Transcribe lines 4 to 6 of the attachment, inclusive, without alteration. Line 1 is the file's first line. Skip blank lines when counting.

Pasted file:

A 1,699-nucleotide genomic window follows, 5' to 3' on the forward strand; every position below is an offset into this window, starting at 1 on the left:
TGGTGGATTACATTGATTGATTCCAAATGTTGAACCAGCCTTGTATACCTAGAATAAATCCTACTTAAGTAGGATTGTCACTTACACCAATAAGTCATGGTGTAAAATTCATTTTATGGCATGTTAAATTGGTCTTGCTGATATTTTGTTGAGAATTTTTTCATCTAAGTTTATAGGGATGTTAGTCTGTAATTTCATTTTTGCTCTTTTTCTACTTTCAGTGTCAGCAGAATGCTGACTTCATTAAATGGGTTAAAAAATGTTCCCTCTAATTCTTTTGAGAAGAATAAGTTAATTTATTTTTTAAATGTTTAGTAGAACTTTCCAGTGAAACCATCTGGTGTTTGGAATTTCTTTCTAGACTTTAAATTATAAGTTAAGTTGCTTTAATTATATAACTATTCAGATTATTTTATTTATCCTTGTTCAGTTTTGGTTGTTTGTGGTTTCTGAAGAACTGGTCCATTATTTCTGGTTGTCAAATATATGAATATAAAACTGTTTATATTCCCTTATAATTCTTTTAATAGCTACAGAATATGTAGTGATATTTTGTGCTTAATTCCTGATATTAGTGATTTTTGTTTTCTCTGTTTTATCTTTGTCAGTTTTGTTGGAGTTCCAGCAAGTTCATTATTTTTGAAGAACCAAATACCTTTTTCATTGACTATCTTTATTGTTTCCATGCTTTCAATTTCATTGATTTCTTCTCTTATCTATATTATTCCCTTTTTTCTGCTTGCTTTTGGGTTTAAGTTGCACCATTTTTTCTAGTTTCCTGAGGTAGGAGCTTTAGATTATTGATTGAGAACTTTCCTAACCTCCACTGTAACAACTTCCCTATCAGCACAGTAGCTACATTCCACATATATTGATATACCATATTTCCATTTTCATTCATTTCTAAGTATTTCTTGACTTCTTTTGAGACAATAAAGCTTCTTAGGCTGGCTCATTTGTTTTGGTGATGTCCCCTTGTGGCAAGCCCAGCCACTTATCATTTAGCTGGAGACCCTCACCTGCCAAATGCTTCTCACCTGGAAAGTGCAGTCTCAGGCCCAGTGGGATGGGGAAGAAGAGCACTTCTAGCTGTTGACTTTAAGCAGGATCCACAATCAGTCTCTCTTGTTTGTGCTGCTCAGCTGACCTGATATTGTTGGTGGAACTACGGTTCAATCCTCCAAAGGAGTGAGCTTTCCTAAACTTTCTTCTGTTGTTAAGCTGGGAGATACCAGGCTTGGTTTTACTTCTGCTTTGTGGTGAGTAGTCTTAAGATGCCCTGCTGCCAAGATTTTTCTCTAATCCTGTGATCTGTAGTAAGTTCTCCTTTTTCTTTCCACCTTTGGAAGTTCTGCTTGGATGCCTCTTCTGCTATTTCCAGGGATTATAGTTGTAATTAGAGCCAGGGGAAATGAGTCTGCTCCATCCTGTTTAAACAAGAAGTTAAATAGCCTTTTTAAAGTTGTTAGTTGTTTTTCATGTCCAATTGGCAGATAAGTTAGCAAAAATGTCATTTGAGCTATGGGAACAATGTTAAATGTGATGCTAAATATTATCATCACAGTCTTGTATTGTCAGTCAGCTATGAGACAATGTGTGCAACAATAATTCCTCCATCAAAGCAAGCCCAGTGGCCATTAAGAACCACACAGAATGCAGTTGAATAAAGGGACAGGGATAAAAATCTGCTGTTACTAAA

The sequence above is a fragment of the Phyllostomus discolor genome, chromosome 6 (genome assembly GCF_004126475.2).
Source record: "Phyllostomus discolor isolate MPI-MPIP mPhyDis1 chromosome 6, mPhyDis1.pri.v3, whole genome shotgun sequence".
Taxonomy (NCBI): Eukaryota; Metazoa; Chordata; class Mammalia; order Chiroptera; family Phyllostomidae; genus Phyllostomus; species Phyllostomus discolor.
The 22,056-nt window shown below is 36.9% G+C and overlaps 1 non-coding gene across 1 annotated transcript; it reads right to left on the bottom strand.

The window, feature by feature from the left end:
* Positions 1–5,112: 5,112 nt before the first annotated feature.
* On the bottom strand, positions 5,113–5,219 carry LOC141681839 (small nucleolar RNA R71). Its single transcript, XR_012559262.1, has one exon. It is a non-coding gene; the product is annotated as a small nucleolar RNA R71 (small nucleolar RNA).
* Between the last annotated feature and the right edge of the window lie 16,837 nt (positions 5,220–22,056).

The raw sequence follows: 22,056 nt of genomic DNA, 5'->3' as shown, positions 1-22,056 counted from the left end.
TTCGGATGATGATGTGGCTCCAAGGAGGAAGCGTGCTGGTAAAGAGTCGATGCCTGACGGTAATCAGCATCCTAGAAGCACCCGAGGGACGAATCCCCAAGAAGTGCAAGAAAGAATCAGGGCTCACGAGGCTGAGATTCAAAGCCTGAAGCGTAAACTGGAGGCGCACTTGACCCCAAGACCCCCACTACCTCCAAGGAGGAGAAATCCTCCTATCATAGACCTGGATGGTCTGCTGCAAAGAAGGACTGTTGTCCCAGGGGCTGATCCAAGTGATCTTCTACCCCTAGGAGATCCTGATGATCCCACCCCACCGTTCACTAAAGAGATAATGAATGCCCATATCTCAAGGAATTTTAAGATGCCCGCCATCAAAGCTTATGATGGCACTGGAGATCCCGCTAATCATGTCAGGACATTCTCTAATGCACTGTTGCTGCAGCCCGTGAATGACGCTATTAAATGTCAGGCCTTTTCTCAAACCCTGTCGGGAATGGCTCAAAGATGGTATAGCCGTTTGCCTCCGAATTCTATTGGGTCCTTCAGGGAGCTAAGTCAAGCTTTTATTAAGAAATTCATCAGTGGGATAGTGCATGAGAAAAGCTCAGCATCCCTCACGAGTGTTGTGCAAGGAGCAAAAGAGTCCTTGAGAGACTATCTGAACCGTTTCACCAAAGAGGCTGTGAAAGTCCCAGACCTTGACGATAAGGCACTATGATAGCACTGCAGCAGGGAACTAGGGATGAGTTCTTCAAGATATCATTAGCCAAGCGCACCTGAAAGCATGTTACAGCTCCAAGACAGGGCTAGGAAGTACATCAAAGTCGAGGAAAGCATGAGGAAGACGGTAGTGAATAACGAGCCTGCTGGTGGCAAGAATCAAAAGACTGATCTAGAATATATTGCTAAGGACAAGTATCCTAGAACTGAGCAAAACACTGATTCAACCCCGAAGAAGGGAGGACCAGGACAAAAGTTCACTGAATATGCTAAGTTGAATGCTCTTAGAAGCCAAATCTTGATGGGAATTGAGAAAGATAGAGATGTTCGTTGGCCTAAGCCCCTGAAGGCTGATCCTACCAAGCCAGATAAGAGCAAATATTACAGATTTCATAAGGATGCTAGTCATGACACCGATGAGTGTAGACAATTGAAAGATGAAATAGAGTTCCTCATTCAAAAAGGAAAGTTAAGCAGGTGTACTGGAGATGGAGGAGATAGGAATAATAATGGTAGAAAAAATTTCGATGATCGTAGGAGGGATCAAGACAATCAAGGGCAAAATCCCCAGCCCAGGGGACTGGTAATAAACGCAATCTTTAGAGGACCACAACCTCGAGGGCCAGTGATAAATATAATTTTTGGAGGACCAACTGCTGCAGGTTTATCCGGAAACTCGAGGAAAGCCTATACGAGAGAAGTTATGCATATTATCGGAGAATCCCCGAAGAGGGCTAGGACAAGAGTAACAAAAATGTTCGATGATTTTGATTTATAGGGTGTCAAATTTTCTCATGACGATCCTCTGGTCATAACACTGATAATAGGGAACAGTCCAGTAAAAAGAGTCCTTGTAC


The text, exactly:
Source record: "Phyllostomus discolor isolate MPI-MPIP mPhyDis1 chromosome 6, mPhyDis1.pri.v3, whole genome shotgun sequence".
Taxonomy (NCBI): Eukaryota; Metazoa; Chordata; class Mammalia; order Chiroptera; family Phyllostomidae; genus Phyllostomus; species Phyllostomus discolor.
The 22,056-nt window shown below is 36.9% G+C and overlaps 1 non-coding gene across 1 annotated transcript; it reads right to left on the bottom strand.